By Chaz Kangas
September 11th brought irrevocable change to our society, and the music industry was no exception. It was also a very strange time; both rap group The Coup and metal band Dream Theater released album covers with the World Trade Center in flames. Radio DJs across the country, meanwhile, were forced to consider if it was appropriate to play "Bootylicious."
The day of the attacks was actually a quarterly "Super Tuesday," an important day for the music industry when numerous big name releases were unleashed simultaneously. Hip-hop titan Jay-Z launched The Blueprint -- considered by many to be the best rap album of the aughts -- while Bob Dylan returned to form with "Love and Theft", the 2001 Pazz and Jop album of the year winner, and one of the most decisive in history. Then there was metal icon Slayer's exceptionally heavy -- but unfortunately titled -- God Hates Us All and Mariah Carey's first release under her $100 million Virgin contract, the Glitter soundtrack.
Prior to September 11th, mainstream radio was dominated by Shaggy and Linkin Park, two artists who would have sounded dramatically out of place a year prior. 2001's biggest releases so far had been Staind's Breaking the Cycle and N*SYNC's Celebrity, the last gasp of rap-influenced nu-metal and boy bands, respectively. Amidst this chaos, September 11th was supposed to chart an entirely new course - and it did.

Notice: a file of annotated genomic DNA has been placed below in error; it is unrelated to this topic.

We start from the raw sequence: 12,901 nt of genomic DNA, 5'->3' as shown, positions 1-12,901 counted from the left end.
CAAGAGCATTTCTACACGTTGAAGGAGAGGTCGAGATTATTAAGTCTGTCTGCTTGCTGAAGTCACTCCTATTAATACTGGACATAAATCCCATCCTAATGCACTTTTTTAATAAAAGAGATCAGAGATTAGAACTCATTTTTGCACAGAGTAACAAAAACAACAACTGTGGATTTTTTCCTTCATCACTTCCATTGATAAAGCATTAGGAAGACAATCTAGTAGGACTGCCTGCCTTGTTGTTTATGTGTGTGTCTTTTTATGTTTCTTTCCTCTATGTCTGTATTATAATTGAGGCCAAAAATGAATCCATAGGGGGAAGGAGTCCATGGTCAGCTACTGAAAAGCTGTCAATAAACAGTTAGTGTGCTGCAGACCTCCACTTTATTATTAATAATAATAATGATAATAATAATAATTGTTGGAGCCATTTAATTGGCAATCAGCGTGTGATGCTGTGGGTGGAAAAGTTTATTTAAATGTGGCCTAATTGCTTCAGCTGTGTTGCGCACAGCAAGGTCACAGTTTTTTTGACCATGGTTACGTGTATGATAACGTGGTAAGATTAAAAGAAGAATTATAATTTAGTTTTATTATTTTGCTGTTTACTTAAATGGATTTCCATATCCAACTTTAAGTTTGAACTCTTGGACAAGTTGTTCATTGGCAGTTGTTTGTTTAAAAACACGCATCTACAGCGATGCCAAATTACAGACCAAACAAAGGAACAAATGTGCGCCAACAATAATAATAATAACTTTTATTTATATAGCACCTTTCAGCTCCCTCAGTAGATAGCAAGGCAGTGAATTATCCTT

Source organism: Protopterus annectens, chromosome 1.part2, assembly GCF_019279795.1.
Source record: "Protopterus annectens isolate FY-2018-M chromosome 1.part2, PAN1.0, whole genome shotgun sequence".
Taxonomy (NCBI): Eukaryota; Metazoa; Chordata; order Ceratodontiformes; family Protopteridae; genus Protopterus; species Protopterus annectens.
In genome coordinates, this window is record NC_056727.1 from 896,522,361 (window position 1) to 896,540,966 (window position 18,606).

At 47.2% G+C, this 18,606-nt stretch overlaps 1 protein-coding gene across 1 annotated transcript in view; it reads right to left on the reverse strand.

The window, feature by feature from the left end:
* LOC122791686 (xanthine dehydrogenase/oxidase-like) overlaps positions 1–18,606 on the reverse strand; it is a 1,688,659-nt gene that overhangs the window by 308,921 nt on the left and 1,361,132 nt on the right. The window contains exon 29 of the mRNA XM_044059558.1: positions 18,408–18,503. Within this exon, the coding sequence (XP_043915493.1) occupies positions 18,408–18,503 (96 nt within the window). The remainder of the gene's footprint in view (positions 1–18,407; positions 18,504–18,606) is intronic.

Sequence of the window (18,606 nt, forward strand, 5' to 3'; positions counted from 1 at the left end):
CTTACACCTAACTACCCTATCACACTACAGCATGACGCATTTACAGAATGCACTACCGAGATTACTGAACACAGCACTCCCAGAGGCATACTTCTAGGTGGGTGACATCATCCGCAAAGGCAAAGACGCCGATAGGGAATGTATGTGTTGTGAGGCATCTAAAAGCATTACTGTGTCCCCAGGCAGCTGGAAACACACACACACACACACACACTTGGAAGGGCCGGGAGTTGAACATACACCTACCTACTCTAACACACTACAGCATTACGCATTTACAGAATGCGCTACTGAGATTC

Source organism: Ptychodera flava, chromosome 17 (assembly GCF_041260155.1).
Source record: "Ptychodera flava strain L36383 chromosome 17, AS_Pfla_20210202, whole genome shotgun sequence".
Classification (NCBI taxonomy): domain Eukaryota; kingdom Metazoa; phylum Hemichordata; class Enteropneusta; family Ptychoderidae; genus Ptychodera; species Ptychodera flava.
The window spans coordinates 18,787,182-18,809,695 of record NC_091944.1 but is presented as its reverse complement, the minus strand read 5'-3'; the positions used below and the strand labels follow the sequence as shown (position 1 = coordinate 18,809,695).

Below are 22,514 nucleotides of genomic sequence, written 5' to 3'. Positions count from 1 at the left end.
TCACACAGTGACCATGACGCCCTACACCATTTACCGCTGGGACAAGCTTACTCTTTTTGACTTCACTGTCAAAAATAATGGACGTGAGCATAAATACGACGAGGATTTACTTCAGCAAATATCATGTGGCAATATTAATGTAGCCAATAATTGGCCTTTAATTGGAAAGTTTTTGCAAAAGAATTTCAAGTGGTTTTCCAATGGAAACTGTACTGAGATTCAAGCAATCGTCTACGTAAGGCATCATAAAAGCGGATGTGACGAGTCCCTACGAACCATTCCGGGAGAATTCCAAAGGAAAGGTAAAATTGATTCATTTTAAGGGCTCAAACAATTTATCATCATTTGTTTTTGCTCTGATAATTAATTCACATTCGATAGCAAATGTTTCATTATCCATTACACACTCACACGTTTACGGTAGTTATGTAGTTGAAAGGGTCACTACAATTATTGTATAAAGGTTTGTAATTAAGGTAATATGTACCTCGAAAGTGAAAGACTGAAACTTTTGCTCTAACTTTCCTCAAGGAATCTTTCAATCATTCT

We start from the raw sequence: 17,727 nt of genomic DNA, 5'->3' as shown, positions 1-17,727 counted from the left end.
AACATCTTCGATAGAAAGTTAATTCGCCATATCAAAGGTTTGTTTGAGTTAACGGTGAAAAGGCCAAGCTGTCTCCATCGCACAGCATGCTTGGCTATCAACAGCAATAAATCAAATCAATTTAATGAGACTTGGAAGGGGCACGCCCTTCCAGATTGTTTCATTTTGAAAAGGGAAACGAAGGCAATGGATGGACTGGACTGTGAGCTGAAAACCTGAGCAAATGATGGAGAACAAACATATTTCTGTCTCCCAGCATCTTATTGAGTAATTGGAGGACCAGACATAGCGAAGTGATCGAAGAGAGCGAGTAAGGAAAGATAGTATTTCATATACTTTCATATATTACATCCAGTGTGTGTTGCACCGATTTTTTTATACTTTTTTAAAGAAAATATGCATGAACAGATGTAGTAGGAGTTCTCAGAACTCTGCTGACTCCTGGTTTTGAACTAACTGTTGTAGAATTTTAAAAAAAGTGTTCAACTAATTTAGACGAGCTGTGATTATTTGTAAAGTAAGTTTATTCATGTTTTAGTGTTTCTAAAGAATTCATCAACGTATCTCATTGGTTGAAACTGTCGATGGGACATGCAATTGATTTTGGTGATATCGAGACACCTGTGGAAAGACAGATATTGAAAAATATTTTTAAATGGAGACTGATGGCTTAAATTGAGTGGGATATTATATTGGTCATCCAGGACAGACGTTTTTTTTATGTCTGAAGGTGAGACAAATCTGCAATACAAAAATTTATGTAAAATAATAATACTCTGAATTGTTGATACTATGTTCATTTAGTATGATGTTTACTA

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Radio stations and record labels immediately switched direction after the towers collapsed, from the re-release of Whitney Houston's "Star-Spangled Banner" Super Bowl performance to the reemergence of Lee Greenwood's "God Bless the USA." (Some artists' 9/11 responses were good, while others were not so good.) There was the MTV-assembled all star "What's Going On" remake (originally intended for AIDS in Africa relief) and compilations like The Concert for New York City and America: A Tribute to Heroes. (The latter's bizarre pairing of Limp Bizkit with Johnny Rzenick really exemplified how united Americans were.)
But it was the blockbuster September 11 albums that really set the tone for the next decade of music. Rock music felt it the most, with Nickleback's breakthrough smash Silver Side Up and P.O.D.'s Satellite. These albums bared both a melodic idealism and rugged emotion that struck a chord with listeners for whom "Nookie" was no longer enough.
Just as vulnerable was Jay-Z's The Blueprint, in which he both vented his frustrations against rival Nas and waxed poetic about his mother and the neighborhood he grew up in. The work convinced a generation of rap artists that showing both sides of their personalities was the formula for a classic. "Love and Theft" gave listeners a certain comfort with a reliable voice that was there when needed.
Perhaps Dylan's was the most indicative of these September 11th releases, ultimately showing that if there's one thing Americans wanted, it was to go back to the way things were before.